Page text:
Spirits of the Lower Air: Wizards who learn the secrets of
the Lower Air master the powers of the physical world. They can call down fire, dissolve into
clouds, heal wounds, and the like. This
is accomplished through knowledge, rather than supernatural will. A wizard learns the ways of different
spirits, and ultimately their special languages, which he may divine through
meditation, study of ancient texts and natural philosophy, and the revelations
of the stars. At the last, a wizard
transcends mere mortal knowledge and can understand things as the spirits do. Then, he can call upon spirits, compel them,
bind them, and use them for his own ends.
Such arts have limits.
A spirit can not be summoned where none exist. Nor can one be commanded to do things beyond
its personal ken. Thus, a wizard of fire
might need a raging bonfire o're which to work his arts, and he could bend a
spirit of flame to the task of burning something, but not to the task of
knitting wool into cloth. If a true
example of a Spirit's bailiwick cannot be produced, a symbolic representation
will suffice, but the true thing is almost always to be preferred.
A wizard can command a spirit in almost any way inside these
limits. Classically, the commands
wizards give fall into these groups:
- Banishment: forcing a spirit to leave an area. Banishing a spirit ends that spirit's
influence. If the Spirit of a fire is
banished, the fire will flicker and die, although it might catch again and have
a new spirit. If the Spirit of a city is
somehow banished (no easy feat), then the city would die. In time, no stone would be stacked upon another. Although it is far more likely that the
banishment would end before the city fell.
For a banishment to be permanent, the wizard would have to find some way
to make his pronouncement permanent as well.
- Binding: trapping a spirit in a place, person, or
object. Spirits do not always object to
this treatment. Binding by itself is a
useful way to trap a spirit that has become hostile or dangerous, but it is
more often used in the creation of magical tools. Spirits can be most easily bound into objects
similar to their own natures. Thus, a
fire spirit might be bound into a lamp easily, an iron sword with a bit more
effort, but only into a milk pail with the greatest of difficulties.
- Service: forcing a spirit to do something. A spirit can exert influence directly over
its bailiwick. It can control, aid,
change, or harm that bailiwick. Powerful
spirits can create or destroy their bailiwicks.
Spirits can also scry on things at a distance, after a fashion. They are only really aware of their environments
in the most basic ways, though. A cloud
spirit can see all the Land beneath its cloud, but it doesn't really
/recognize/ that land in the way a human would, so asking a cloud spirit to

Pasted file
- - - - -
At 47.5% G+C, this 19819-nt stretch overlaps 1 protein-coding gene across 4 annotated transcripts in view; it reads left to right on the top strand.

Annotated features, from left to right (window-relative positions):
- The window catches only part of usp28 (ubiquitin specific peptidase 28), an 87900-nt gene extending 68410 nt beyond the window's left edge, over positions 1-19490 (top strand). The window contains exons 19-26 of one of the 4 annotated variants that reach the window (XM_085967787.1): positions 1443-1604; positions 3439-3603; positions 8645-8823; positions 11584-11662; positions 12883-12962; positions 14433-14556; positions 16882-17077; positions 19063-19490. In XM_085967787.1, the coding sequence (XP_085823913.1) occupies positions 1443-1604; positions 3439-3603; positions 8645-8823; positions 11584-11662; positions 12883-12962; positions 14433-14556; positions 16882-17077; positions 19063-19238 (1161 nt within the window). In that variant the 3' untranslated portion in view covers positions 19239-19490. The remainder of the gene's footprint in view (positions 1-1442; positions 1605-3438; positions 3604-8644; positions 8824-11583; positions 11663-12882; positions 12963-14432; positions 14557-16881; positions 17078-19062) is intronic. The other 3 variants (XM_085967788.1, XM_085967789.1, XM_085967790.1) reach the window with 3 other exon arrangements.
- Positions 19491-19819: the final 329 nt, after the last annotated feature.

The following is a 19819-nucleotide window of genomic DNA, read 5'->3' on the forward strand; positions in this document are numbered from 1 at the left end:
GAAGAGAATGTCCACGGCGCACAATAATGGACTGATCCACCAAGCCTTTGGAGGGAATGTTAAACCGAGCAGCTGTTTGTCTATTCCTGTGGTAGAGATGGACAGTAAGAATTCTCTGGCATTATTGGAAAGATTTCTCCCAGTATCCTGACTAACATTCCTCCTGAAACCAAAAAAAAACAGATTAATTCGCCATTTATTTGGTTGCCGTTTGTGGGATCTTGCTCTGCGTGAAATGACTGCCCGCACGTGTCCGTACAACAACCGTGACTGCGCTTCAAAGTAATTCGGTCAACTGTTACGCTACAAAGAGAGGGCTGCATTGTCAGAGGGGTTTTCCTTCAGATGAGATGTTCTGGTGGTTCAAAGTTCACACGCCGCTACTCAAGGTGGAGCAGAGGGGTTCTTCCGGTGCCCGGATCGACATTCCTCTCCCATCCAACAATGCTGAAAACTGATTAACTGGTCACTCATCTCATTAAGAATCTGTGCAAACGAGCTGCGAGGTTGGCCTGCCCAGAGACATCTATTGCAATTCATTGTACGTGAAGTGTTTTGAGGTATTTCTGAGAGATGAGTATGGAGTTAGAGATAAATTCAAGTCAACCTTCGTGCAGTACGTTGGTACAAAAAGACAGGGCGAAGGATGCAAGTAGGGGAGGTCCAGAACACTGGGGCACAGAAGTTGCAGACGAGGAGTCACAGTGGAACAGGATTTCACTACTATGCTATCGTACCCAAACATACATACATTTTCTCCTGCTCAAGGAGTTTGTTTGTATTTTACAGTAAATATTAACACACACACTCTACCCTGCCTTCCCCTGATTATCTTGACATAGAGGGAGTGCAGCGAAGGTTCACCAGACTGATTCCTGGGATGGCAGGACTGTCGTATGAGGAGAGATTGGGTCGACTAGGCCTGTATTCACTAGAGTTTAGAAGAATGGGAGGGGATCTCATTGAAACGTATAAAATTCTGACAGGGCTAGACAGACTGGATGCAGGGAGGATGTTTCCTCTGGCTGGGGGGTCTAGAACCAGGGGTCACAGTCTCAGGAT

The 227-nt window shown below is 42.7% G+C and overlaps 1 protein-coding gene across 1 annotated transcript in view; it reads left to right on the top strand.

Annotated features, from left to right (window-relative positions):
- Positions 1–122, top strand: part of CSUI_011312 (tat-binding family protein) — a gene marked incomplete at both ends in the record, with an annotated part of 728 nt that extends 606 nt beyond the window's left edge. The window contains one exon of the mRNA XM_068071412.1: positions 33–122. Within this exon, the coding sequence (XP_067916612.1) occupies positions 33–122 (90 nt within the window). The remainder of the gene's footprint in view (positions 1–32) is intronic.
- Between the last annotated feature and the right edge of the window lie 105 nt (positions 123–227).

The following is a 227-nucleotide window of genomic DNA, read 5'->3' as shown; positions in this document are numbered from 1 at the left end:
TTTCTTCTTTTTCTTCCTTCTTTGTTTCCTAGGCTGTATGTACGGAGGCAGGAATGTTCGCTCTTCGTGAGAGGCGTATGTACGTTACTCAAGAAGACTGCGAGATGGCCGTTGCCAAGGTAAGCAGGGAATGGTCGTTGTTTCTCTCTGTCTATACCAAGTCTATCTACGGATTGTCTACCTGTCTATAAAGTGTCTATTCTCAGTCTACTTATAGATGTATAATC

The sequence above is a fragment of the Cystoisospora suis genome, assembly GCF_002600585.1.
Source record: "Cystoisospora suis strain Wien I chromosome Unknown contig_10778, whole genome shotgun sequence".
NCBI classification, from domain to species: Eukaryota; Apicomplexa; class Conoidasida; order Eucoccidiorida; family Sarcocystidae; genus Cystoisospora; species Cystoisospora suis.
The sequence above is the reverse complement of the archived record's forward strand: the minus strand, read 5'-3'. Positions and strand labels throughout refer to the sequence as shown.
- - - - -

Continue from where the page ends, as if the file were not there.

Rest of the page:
describe what it sees is like to be an exercise in frustration.
- Summoning: Calls a spirit to the fore. Normally, spirits of the Lower Air are
content to follow their functions without notice of human activity. A spirit must be Summoned before it can be
interacted with in any other way.
- Warding: Warding prevents spirits of a given kind from
entering an area, person, or object.
Warding is a useful way to provide defense. However, Wards have limited strength. A wizard would have to expend great effort to
ward the bottom of a lake against water, likely far more than any one wizard
(or even a dozen) could muster.
The practice of the magic of the Lower Air always requires
at least speaking, and sometimes a great deal more. The more complex or powerful a command, the
more difficult it is to communicate.
Thus, a wizard who wanted to create a castle out of empty air might need
to appeal to spirits of stone through a lengthy ritual in which he invokes
symbols, makes sacrifices, dances, and chants for days. The duration of a spirit's command depends on
how permanently it is invoked. Spoken
words will compel weak spirits for days and strong ones for only hours or
minutes. Written runes last longer, and
carving in stone or metal lasts longer yet.
Wizards of different lands use different methods and trappings, but the
end effects are generally the same.
Gamespeak: This is the bones of a freeform magic
system. I am very fond of the one from
Buffy, and if I end up building this, mine will be similar. A wizard can generate any effect he can think
of, but he'll need three things.
- He'll have to know the right language. In a system with a lot of skills, each kind
of spirit could have a different language skill. In a lighter system, there will still have to
be some kind of limit for that.
- He'll have to have the time and resources to do the
necessary spell. The bigger, more
powerful, or more complex the effect, the more effort it will take to
"explain" to the spirit.